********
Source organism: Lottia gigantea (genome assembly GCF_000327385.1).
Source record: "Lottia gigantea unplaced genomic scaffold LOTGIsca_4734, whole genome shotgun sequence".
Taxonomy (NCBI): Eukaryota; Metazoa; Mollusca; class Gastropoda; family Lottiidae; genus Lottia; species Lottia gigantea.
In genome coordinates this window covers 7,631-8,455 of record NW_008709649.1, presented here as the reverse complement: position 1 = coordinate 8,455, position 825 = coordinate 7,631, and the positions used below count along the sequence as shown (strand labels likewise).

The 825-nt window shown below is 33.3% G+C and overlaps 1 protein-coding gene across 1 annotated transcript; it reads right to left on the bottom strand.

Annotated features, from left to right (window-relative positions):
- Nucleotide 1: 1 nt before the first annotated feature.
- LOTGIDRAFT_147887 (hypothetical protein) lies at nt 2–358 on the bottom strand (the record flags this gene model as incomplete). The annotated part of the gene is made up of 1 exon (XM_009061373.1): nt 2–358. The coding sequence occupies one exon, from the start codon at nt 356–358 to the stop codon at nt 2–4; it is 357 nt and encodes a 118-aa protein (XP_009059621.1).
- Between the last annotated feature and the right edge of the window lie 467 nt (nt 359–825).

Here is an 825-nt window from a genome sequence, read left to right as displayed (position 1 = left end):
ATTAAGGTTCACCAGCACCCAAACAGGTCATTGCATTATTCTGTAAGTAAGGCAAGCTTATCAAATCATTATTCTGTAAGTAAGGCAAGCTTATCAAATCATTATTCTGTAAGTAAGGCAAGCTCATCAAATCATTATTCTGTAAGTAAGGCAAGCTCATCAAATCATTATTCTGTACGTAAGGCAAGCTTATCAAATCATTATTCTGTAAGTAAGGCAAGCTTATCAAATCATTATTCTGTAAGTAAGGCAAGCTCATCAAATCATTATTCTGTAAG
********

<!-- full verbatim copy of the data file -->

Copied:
Source organism: Lottia gigantea (genome assembly GCF_000327385.1).
Source record: "Lottia gigantea unplaced genomic scaffold LOTGIsca_4734, whole genome shotgun sequence".
Taxonomy (NCBI): Eukaryota; Metazoa; Mollusca; class Gastropoda; family Lottiidae; genus Lottia; species Lottia gigantea.
In genome coordinates this window covers 7,631-8,455 of record NW_008709649.1, presented here as the reverse complement: position 1 = coordinate 8,455, position 825 = coordinate 7,631, and the positions used below count along the sequence as shown (strand labels likewise).

The 825-nt window shown below is 33.3% G+C and overlaps 1 protein-coding gene across 1 annotated transcript; it reads right to left on the bottom strand.

Annotated features, from left to right (window-relative positions):
- Nucleotide 1: 1 nt before the first annotated feature.
- LOTGIDRAFT_147887 (hypothetical protein) lies at nt 2–358 on the bottom strand (the record flags this gene model as incomplete). The annotated part of the gene is made up of 1 exon (XM_009061373.1): nt 2–358. The coding sequence occupies one exon, from the start codon at nt 356–358 to the stop codon at nt 2–4; it is 357 nt and encodes a 118-aa protein (XP_009059621.1).
- Between the last annotated feature and the right edge of the window lie 467 nt (nt 359–825).

Here is an 825-nt window from a genome sequence, read left to right as displayed (position 1 = left end):
ATTAAGGTTCACCAGCACCCAAACAGGTCATTGCATTATTCTGTAAGTAAGGCAAGCTTATCAAATCATTATTCTGTAAGTAAGGCAAGCTTATCAAATCATTATTCTGTAAGTAAGGCAAGCTCATCAAATCATTATTCTGTAAGTAAGGCAAGCTCATCAAATCATTATTCTGTACGTAAGGCAAGCTTATCAAATCATTATTCTGTAAGTAAGGCAAGCTTATCAAATCATTATTCTGTAAGTAAGGCAAGCTCATCAAATCATTATTCTGTAAG